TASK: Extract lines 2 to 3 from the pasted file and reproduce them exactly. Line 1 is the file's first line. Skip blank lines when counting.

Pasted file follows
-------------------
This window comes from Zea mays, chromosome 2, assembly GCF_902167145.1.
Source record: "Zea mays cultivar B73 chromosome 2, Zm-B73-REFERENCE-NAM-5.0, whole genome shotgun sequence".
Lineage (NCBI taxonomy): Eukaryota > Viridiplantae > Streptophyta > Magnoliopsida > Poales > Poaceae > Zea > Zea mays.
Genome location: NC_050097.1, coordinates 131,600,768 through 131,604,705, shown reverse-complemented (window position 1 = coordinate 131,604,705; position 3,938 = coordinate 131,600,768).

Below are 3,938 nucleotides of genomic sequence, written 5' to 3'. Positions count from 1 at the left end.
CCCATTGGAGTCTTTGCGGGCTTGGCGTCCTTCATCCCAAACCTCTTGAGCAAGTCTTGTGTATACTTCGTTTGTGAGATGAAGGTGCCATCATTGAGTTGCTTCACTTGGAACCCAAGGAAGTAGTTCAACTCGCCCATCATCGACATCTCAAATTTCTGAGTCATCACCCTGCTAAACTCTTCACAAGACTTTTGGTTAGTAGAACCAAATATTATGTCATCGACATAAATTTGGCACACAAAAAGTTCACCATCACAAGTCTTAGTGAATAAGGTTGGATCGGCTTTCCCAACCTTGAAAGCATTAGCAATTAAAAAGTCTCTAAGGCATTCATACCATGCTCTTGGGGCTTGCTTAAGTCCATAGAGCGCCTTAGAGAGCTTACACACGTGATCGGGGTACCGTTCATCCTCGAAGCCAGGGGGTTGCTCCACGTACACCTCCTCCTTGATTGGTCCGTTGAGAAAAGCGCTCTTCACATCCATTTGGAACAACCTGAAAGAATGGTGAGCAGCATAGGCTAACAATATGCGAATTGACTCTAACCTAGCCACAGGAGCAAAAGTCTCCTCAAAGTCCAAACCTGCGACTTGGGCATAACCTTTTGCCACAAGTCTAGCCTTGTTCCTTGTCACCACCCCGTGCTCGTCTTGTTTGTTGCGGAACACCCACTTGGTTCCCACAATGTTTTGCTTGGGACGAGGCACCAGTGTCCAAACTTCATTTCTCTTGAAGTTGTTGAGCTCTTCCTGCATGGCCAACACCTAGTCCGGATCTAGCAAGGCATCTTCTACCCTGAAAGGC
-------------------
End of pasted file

Source record: "Zea mays cultivar B73 chromosome 2, Zm-B73-REFERENCE-NAM-5.0, whole genome shotgun sequence".
Lineage (NCBI taxonomy): Eukaryota > Viridiplantae > Streptophyta > Magnoliopsida > Poales > Poaceae > Zea > Zea mays.